Written by: Michael Den Boer on June 29th, 2008
Theatrical Release Date: UK, August 4th, 1967
Director: Jeremy Summers
Writer: Harry Alan Towers
Cast: Robert Cummings, Margaret Lee, Rupert Davies, Klaus Kinski, Maria Rohm, Ingrid, Sieghardt Rupp, Roy Chiao, Brian Donlevy, Dan Duryea, Christopher Lee, George Raft, Maria Perschy
DVD released: November 22nd, 2006
Approximate running time: 100 minutes
Aspect Ratio: 2.35:1 Anamorphic Widescreen
Sound: Dolby Digital 5.1 Italian, Dolby Digital Mono Italian, Dolby Digital Mono English
DVD Release: CVC
Region Coding: Region 2 PAL (Italy)
Five Golden Dragons was written and produced by Harry Alan Towers a prolific film producer whose films are often adapted from literary sources like the Marquis De Sade, Sax Rohmer, Edgar Wallace and Bram Stoker. The plot for Five Golden Dragons is best describe as an Alfred Hitchcock type film in the orient where an innocent man on the run trying to clear his name. Visually the film is a pedestrian affair that is at times elevated by the Hong Kong locations used in the film. Director Jeremy Summers approaches the film with a workman like style that never feels personal. The story is actually pretty entertaining and there are just enough twists and turns to keep things interesting.
Robert Cummings (Saboteur,Dial M for Murder) is cats in the lead role of Bob Mitchell an American tourist. One of the things that I liked least about this film is the one liner’s they gave the Bob Mitchell as they just never click. Cast as sisters are Euro-Cult beauties Maria Perschy (Blue Eyes of the Broken Doll) and Maria Rohm (Venus in Furs). Cast in the other main female role is Margaret Lee who plays the Femme Fatale night club singer Magda. Two Harry Alan Towers regular’s Klaus Kinski and Christopher Lee appear in the film. Lee’s Role is nothing more than a very brief cameo while Klaus Kinski gets a more sizable role as one of the main heavies Gert. Five Golden Dragons features an amazing cast that is rounded out by performances by Rupert Davies, Dan Duryea and George Raft.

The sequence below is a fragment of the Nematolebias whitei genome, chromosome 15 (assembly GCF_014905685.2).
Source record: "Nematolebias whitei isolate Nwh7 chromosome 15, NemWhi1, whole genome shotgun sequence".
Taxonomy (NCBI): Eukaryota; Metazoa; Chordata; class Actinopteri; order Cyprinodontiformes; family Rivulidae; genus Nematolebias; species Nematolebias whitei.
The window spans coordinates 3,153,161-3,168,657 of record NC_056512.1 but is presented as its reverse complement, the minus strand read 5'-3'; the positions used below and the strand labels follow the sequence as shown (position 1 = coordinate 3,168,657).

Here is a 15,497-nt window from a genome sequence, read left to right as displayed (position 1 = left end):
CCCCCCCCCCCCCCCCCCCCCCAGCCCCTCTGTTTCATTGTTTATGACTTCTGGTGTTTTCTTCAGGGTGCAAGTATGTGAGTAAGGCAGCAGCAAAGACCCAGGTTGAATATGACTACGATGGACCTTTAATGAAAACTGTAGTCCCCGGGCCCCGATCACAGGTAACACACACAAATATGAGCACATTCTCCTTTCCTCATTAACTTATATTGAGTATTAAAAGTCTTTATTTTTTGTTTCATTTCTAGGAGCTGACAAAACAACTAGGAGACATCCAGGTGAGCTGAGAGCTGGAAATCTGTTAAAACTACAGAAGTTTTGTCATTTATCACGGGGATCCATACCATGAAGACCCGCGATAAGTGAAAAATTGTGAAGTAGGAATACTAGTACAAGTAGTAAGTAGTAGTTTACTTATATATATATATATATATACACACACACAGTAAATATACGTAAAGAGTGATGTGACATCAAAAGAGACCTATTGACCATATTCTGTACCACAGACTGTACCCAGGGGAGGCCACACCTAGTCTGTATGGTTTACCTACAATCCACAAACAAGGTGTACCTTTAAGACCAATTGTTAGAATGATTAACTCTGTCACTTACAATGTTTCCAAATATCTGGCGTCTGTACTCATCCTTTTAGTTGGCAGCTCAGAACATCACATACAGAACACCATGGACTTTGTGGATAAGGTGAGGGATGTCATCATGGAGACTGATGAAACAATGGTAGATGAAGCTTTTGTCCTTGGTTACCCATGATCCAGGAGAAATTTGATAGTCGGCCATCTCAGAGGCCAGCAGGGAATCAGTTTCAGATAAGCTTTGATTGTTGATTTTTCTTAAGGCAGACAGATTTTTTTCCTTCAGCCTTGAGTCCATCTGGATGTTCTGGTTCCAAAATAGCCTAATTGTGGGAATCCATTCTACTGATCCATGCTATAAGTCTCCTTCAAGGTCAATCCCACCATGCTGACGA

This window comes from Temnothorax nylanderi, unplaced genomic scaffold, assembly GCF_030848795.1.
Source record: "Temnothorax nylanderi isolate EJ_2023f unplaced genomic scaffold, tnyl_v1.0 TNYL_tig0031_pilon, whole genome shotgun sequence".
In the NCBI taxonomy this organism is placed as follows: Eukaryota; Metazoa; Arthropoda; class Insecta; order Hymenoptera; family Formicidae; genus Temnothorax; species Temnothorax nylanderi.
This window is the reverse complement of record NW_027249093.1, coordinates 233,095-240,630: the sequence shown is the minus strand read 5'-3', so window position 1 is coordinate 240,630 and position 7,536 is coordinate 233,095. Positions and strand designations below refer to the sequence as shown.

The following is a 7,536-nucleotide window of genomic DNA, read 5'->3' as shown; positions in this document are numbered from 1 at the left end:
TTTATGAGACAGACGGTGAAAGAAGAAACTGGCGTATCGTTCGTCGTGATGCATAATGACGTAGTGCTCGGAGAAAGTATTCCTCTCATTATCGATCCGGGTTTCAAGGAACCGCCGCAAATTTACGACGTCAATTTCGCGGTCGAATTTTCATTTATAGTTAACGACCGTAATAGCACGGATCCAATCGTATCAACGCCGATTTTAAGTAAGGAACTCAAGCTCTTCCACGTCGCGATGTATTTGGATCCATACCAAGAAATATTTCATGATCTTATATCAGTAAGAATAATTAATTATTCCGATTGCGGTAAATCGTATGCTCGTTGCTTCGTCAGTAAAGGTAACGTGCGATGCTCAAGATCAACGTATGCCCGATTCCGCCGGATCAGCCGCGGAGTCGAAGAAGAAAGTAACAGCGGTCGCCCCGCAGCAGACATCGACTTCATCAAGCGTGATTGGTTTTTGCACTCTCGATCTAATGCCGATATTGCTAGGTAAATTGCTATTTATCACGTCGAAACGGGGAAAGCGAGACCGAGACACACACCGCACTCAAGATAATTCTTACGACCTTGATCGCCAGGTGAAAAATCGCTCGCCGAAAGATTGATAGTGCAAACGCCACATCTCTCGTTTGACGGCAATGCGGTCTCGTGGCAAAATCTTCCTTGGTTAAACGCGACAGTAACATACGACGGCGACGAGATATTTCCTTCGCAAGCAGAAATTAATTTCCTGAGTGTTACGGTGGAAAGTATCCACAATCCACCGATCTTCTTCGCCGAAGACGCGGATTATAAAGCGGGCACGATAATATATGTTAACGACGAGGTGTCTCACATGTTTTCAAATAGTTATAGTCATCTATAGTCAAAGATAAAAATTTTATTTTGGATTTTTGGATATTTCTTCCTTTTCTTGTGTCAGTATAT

The kills are tame with little or no blood which is more a product of its era than anything else. Besides the great cast one thing that does immediately grab you is the beautiful Hong Kong locations. One of the film’s best scenes involves a chase where a detective follows Ingrid who has just been released by the police. The detective chases Ingrid though the narrow streets of Hong Kong as they both are being transported in Rickshaw’s. The films pacing keeps things lively right from the start as it jumps right into the action with a murder in the opening moments that sets up the rest of the film. Malcolm Lockyer’s oriental flavored score while not memorable it is satisfying.
Five Golden Dragons is presented in an anamorphic widescreen that preserves the films original 2.35:1 aspect ratio. Details look crisp, black levels remain strong throughout and colors are nicely. There are no problems with motion blurring / ghosting. There is no major print damage and outside of some mild edge enhancement this transfer looks very good.
This release comes with three audio tracks two in Italian a Dolby Digital 5.1 remix and a Dolby Digital mono mix. The other audio track is an English audio mix presented in a Dolby Digital mono. The only subtitles provided are in Italian. The English audio mix sounds clear and evenly balanced. The two Italian audio mixes are more then adequate. There is a bare bones release that comes with no extra content. Overall Five Golden Dragon’s makes its DVD debut with a strong audio/video presentation that finally presents the film in its original aspect ratio.